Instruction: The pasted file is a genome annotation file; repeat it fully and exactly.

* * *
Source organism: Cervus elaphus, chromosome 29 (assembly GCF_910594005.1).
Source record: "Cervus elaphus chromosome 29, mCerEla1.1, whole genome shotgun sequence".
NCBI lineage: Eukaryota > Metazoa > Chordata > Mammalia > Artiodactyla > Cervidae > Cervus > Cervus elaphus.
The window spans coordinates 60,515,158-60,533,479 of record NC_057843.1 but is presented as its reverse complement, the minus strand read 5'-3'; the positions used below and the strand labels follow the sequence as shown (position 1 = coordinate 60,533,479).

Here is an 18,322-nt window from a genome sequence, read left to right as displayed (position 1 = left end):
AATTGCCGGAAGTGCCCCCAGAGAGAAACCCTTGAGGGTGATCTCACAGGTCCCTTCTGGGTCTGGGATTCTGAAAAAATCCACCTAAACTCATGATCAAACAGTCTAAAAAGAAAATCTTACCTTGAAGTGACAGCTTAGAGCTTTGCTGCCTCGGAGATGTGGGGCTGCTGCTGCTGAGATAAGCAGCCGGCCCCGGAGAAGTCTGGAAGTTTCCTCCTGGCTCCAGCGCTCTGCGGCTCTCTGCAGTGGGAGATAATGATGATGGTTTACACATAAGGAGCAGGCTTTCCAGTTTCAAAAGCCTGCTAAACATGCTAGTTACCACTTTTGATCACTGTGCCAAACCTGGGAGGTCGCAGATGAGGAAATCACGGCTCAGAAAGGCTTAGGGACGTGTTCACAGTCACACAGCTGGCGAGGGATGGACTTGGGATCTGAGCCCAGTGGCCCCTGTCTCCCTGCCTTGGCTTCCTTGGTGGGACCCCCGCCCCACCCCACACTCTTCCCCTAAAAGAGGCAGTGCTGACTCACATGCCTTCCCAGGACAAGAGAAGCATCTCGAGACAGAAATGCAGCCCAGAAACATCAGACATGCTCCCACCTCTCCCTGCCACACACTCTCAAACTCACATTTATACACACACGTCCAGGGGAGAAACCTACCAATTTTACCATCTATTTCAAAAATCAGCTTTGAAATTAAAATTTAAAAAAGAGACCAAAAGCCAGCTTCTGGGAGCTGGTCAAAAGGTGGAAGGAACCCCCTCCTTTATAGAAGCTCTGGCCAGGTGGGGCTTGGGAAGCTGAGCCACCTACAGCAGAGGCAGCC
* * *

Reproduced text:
Source organism: Cervus elaphus, chromosome 29 (assembly GCF_910594005.1).
Source record: "Cervus elaphus chromosome 29, mCerEla1.1, whole genome shotgun sequence".
NCBI lineage: Eukaryota > Metazoa > Chordata > Mammalia > Artiodactyla > Cervidae > Cervus > Cervus elaphus.
The window spans coordinates 60,515,158-60,533,479 of record NC_057843.1 but is presented as its reverse complement, the minus strand read 5'-3'; the positions used below and the strand labels follow the sequence as shown (position 1 = coordinate 60,533,479).

Here is an 18,322-nt window from a genome sequence, read left to right as displayed (position 1 = left end):
AATTGCCGGAAGTGCCCCCAGAGAGAAACCCTTGAGGGTGATCTCACAGGTCCCTTCTGGGTCTGGGATTCTGAAAAAATCCACCTAAACTCATGATCAAACAGTCTAAAAAGAAAATCTTACCTTGAAGTGACAGCTTAGAGCTTTGCTGCCTCGGAGATGTGGGGCTGCTGCTGCTGAGATAAGCAGCCGGCCCCGGAGAAGTCTGGAAGTTTCCTCCTGGCTCCAGCGCTCTGCGGCTCTCTGCAGTGGGAGATAATGATGATGGTTTACACATAAGGAGCAGGCTTTCCAGTTTCAAAAGCCTGCTAAACATGCTAGTTACCACTTTTGATCACTGTGCCAAACCTGGGAGGTCGCAGATGAGGAAATCACGGCTCAGAAAGGCTTAGGGACGTGTTCACAGTCACACAGCTGGCGAGGGATGGACTTGGGATCTGAGCCCAGTGGCCCCTGTCTCCCTGCCTTGGCTTCCTTGGTGGGACCCCCGCCCCACCCCACACTCTTCCCCTAAAAGAGGCAGTGCTGACTCACATGCCTTCCCAGGACAAGAGAAGCATCTCGAGACAGAAATGCAGCCCAGAAACATCAGACATGCTCCCACCTCTCCCTGCCACACACTCTCAAACTCACATTTATACACACACGTCCAGGGGAGAAACCTACCAATTTTACCATCTATTTCAAAAATCAGCTTTGAAATTAAAATTTAAAAAAGAGACCAAAAGCCAGCTTCTGGGAGCTGGTCAAAAGGTGGAAGGAACCCCCTCCTTTATAGAAGCTCTGGCCAGGTGGGGCTTGGGAAGCTGAGCCACCTACAGCAGAGGCAGCC